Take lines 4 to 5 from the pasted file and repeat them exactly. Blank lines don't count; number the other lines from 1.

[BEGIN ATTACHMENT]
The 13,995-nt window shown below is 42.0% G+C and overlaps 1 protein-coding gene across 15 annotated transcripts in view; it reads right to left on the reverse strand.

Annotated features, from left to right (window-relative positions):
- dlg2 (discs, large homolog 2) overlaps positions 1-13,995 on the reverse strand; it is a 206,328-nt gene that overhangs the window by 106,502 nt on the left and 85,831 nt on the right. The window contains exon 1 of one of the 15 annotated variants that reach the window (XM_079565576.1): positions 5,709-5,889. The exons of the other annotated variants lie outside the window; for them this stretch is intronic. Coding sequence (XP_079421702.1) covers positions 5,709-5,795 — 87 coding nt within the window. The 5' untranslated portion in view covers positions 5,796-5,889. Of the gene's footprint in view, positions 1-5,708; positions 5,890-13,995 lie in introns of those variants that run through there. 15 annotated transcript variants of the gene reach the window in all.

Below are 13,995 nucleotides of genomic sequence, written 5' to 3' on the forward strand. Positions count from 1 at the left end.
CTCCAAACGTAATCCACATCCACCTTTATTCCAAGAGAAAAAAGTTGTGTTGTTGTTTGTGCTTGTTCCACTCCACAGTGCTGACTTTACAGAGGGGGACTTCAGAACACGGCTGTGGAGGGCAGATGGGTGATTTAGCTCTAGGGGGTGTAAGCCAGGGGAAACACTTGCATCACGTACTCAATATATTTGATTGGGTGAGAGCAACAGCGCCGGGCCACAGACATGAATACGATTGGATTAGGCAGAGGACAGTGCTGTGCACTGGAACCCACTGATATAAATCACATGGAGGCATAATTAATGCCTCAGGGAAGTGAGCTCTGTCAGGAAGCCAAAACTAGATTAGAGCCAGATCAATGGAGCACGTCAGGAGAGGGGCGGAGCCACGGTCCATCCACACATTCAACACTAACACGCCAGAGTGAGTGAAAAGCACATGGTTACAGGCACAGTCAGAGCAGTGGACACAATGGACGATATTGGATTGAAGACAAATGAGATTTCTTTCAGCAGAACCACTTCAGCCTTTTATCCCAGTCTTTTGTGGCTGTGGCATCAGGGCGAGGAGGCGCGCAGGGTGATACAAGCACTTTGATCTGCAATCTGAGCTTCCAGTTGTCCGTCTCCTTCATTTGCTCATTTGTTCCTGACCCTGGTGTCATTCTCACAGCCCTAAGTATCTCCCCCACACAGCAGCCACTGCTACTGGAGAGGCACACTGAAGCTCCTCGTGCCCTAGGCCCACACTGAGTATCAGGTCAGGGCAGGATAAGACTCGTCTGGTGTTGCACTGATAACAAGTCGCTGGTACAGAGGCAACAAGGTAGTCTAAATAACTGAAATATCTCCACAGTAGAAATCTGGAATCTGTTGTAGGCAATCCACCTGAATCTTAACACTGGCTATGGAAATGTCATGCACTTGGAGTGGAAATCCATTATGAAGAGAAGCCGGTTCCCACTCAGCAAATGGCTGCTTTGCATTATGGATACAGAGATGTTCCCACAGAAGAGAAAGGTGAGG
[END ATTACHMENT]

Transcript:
Below are 13,995 nucleotides of genomic sequence, written 5' to 3' on the forward strand. Positions count from 1 at the left end.
CTCCAAACGTAATCCACATCCACCTTTATTCCAAGAGAAAAAAGTTGTGTTGTTGTTTGTGCTTGTTCCACTCCACAGTGCTGACTTTACAGAGGGGGACTTCAGAACACGGCTGTGGAGGGCAGATGGGTGATTTAGCTCTAGGGGGTGTAAGCCAGGGGAAACACTTGCATCACGTACTCAATATATTTGATTGGGTGAGAGCAACAGCGCCGGGCCACAGACATGAATACGATTGGATTAGGCAGAGGACAGTGCTGTGCACTGGAACCCACTGATATAAATCACATGGAGGCATAATTAATGCCTCAGGGAAGTGAGCTCTGTCAGGAAGCCAAAACTAGATTAGAGCCAGATCAATGGAGCACGTCAGGAGAGGGGCGGAGCCACGGTCCATCCACACATTCAACACTAACACGCCAGAGTGAGTGAAAAGCACATGGTTACAGGCACAGTCAGAGCAGTGGACACAATGGACGATATTGGATTGAAGACAAATGAGATTTCTTTCAGCAGAACCACTTCAGCCTTTTATCCCAGTCTTTTGTGGCTGTGGCATCAGGGCGAGGAGGCGCGCAGGGTGATACAAGCACTTTGATCTGCAATCTGAGCTTCCAGTTGTCCGTCTCCTTCATTTGCTCATTTGTTCCTGACCCTGGTGTCATTCTCACAGCCCTAAGTATCTCCCCCACACAGCAGCCACTGCTACTGGAGAGGCACACTGAAGCTCCTCGTGCCCTAGGCCCACACTGAGTATCAGGTCAGGGCAGGATAAGACTCGTCTGGTGTTGCACTGATAACAAGTCGCTGGTACAGAGGCAACAAGGTAGTCTAAATAACTGAAATATCTCCACAGTAGAAATCTGGAATCTGTTGTAGGCAATCCACCTGAATCTTAACACTGGCTATGGAAATGTCATGCACTTGGAGTGGAAATCCATTATGAAGAGAAGCCGGTTCCCACTCAGCAAATGGCTGCTTTGCATTATGGATACAGAGATGTTCCCACAGAAGAGAAAGGTGAGG